By now, many people have heard of this story:
“TAMPA, Florida (AP) — A 23-year-old middle-school teacher [Debra Beasley Lafave] was charged with having sex with a 14-year-old student in a classroom, at her apartment and, once, in a vehicle while the teen’s 15-year-old cousin drove.”
You can read details of the encounter here, such as:
“The student told deputies his first sexual encounter with Lafave occurred at her Riverview home June 3. The report states that while Lafave performed oral sex on the boy in her upstairs bedroom, the boy’s cousin watched a video in the downstairs living room. Afterward, Lafave drove the boys to Ocala, deputies said. During the trip, she performed oral sex on the student in the back seat of her vehicle, the report states.”
This is a delicate issue. The reason why this case is interesting is the double standard. First is the media double standard. Had roles been reversed, i.e. the teacher male and the student female, I don’t think these sorts of details would be reported by major media outlets like ABC NEWS.
Second is the legal double standard. The website Age of Consent compiled age of consent laws for well over 200 countries. It even has USA laws for all 50 states. While some may use this information in an immoral manner, the data is interesting. For instance, in Brunei and Togo, the age of consent for males and females is 14. In Portugal, the age of consent is 14 for males and 16 for females. Like Portugal, ages in the US states fluctuate by gender. In Florida, where the alleged sexual activity occurred, age of consent is 16 for males and 18 for females. In Colorado, the split is 15 for males, 17 for females. Iowa, Missouri and South Carolina have the youngest age of consent for males at 14 (females at 16). In fact, 12 states have the double standard, with male ages invariably younger than female ages.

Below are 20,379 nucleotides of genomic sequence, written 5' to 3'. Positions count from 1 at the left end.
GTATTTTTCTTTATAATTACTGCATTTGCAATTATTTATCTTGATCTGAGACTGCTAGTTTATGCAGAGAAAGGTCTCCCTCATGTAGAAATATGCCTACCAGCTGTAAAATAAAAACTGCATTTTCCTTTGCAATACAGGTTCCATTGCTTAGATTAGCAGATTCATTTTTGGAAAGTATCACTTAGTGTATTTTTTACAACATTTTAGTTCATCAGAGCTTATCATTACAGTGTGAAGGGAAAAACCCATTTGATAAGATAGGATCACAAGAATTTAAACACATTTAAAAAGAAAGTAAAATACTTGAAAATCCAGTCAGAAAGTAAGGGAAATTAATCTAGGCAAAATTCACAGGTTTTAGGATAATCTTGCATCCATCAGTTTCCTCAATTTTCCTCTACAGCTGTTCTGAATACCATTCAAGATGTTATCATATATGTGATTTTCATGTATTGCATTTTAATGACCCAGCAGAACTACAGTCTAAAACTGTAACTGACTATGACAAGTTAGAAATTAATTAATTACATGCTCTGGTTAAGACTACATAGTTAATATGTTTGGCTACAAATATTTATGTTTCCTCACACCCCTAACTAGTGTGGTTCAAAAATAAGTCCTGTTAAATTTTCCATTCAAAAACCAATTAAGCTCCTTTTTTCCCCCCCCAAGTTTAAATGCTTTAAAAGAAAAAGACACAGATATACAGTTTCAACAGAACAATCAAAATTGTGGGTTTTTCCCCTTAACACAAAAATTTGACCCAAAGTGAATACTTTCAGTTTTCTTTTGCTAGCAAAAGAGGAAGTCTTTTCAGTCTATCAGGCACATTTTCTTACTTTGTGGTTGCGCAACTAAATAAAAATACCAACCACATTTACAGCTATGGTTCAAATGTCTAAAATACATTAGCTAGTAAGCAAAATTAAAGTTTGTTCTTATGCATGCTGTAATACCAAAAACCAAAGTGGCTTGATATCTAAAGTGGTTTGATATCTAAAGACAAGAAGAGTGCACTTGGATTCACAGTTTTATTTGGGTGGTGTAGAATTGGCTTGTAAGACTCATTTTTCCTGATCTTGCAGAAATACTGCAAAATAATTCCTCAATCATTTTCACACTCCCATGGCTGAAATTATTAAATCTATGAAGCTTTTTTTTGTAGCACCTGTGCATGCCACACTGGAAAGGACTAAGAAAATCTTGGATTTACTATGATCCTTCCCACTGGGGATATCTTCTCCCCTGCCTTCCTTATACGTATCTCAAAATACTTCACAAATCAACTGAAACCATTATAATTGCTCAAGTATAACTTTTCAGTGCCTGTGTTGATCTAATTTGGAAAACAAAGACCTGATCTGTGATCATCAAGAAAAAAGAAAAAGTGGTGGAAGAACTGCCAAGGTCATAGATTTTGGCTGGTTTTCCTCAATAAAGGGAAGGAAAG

What purpose does the legal double standard serve? I think there are two reasons. First, although there is an adage that girls mature mentally sooner than boys, there is also a perception that girls below age 16 are not psychologically ready to make decisions regarding their sexual behavior. Second is the risk of pregnancy. For men, having consentual sex at puberty does not entail any long term cost, unless they acquire a disease. For women, obviously, they can get pregnant and acquire a disease. I would guess that for 28 states, where the age of consent for females is 16, the age of 16 is “safer” than any other age.
Which brings us to Florida. Had the intercourse been in South Carolina, for instance, Debra Beasley Lafave would not face 15 years in prison. I’m not sure what makes Iowa any safer for boys than Florida. I suppose people in Florida regard Iowa as deviant. More logically, I suspect boys in Iowa don’t confront the degree of sexual predation that occurs in Florida, necessitating protection of younger boys. These are speculations, of course.